Let it come
    like wildflowers,
    suddenly, because the field
    must have it: wildpeace.

                -- Yehuda Amichai 

    On Saturday we will travel
    the Metro to Union Statio
    and walk to the Capitol
    and demonstrate. The Maoists
    will be selling their newspapers,
    the cyclists peddling their flyers,
    transvestites flinging purple boas,
    their banner reads: Celebrate perversity! 

    We will celebrate each other Ė
     rabbis from Iowa,
     hippie girls from Delaware colleges,
     a Muslim contingent from Texas,
     high school kids with cigarettes.
     Our children will be grumpy
     and cold. They will complain.
     We will all stamp our feet and yell
     the slogans of so many years. 

     We will find the perfect
     hand-made sign:
     I TRUST
     IS MY OWN

     To distract our children,
     keep them giggling
     as the papier mache coffins go by Ė
     the angels of death, the skull masks,
    photos of bleeding babies Ė
    we will point to Uncle Sam on stilts,
     a silvery Statue of Liberty.
    Someone will take up the chant
    again, the drumming will continue
    and we will watch
    our breath rise into the cold
     Washington morning and disappear.

     We will not know
     where our chanting goes
     when the march is over and the Metro,
     buses, trains, long skein of cars
     returns us to Mt. Pleasant, Parsippany,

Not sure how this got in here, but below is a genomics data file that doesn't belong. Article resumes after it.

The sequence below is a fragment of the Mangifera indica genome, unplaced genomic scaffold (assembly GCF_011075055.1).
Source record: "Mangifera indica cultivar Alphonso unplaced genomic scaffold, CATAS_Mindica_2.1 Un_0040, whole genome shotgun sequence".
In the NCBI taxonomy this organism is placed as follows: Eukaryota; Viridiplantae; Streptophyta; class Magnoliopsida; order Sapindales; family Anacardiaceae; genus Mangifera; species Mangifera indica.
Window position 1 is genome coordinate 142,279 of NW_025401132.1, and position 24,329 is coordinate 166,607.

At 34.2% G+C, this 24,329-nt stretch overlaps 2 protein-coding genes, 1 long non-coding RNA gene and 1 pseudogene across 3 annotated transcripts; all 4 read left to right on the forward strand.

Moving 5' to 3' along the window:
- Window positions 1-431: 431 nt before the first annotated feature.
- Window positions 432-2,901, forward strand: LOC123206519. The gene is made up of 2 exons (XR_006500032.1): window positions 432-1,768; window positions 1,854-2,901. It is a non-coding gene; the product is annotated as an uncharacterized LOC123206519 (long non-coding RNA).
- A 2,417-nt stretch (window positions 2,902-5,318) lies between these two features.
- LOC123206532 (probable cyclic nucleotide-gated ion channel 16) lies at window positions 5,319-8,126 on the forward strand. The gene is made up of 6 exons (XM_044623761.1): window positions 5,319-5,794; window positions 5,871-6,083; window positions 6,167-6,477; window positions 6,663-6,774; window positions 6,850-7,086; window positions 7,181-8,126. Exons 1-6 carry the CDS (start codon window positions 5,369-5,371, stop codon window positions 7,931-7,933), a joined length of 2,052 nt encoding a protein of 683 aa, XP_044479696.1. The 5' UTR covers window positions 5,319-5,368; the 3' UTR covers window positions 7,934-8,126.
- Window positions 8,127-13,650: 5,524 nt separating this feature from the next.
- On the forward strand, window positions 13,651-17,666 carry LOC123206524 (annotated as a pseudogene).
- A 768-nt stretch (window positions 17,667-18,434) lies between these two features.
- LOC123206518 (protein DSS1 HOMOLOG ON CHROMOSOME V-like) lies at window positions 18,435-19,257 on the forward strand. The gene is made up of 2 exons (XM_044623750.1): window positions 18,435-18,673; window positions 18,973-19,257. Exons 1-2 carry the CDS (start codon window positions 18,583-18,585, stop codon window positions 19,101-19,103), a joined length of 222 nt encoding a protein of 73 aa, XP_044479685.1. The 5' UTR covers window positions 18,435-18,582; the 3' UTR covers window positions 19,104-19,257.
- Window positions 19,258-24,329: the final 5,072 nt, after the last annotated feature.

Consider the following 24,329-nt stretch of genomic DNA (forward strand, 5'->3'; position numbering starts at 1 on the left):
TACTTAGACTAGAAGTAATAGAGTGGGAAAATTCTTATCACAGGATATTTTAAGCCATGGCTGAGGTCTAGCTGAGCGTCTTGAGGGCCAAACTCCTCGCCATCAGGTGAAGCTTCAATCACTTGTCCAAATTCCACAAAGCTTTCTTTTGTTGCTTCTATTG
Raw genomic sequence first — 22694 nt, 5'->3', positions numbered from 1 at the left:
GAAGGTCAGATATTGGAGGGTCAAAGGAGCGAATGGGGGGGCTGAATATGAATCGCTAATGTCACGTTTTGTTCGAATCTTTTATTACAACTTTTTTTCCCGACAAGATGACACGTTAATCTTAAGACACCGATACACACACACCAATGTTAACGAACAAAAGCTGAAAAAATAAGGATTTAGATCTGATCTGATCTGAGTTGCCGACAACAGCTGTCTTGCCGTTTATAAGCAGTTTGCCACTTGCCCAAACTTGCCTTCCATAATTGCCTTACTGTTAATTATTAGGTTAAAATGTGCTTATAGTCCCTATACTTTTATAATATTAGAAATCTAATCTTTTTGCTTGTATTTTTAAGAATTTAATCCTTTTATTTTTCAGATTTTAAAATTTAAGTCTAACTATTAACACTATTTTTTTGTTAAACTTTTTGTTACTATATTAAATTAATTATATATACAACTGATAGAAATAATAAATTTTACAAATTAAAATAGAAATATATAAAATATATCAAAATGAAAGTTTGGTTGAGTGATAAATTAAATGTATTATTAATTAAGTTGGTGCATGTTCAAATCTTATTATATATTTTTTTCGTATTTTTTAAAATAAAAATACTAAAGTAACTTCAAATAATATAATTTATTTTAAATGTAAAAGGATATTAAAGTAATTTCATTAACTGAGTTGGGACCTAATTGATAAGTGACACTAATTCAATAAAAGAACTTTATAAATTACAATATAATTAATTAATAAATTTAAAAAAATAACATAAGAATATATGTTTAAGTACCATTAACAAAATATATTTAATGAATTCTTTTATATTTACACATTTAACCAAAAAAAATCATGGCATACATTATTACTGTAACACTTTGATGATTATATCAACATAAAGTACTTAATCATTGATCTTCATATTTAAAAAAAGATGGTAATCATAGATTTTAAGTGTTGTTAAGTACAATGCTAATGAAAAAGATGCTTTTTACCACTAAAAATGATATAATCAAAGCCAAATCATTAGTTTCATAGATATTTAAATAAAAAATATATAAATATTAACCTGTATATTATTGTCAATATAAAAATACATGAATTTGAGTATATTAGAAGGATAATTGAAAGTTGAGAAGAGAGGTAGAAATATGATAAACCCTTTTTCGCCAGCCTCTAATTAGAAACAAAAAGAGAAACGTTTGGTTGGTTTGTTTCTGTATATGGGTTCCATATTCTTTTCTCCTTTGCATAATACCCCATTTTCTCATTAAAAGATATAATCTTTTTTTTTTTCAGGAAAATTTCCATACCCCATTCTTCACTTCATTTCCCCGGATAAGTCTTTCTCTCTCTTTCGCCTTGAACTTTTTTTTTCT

Oneonta, Chattanooga. We who believe
     believe our chanting reaches
    the ear of God. We who do not,
    believe the thinning air receives us Ė
    our harsh and lovely voices.
    I will stand in the cold
    and try to warm my only son. 

Originally published in 5 AM, Issue No. 21.



    Ms. Prince says Germs, he says.
    One time
, he says, Josef and I were having fun
    and just started kissing each other all over
    Oh no, I panic: teacher conferences, public health,
    Child and Family Services.

    But then: Are you having a good time?
Ben smiles, perfectly mimicking his teacherís laughing lilt.
    And I bless the sweet teacher, her love for the boys
    as well as the girls, how she knows their restless bodies,
    their bounce, how they jostle, kiss, count to 989.

    I have carried them all in my body, walked with them
    to the farmerís market on too little sleep,
    read them Madeline and kissed their many-colored heads.
    Kindergarten is a heaven of bodies, all wild
    and wriggling on the new carpet parents paid for ourselves.

    Can they tell us what is coming, these boys,
    can they keep on loving their beautiful backsides?
    How long will they be doing the booty dance?

  A Note from Sarah Browning

    It was a great pleasure and honor to be one of the first  
  featured poets in Ethelbertís Muse to Muse program. 
  We met at Vertigo Books in College Park on a rainy
   Saturday afternoon - the last day of National Poetry
    Month. And what a fabulous way to celebrate poetry:
    reading poems and talking about poetry with one of 
     my favorite poets and a personal hero, 
     E. Ethelbert Miller.

    Ethelbertís questions, of course, were thoughtful 
  and engaging. We talked about craft issues - he asked
   about the use of color in my poems, for example - and
   about content: wrestling with political and moral
   themes, how my sonís voice is heard frequently in my
   work, issues of faith, the erotic. The lively audience
   joined in the discussion about the public role that 
   poetry can play, D.C. Poets Against the War, and 
   my first experience with being an editor, putting
   together the groupís anthology. We even talked 
   about the Muse! I look forward with pleasure to 
   future programs in the series, when Iíll get to 
    sit back, listen, and, no doubt, soak up some 

- Sarah Browning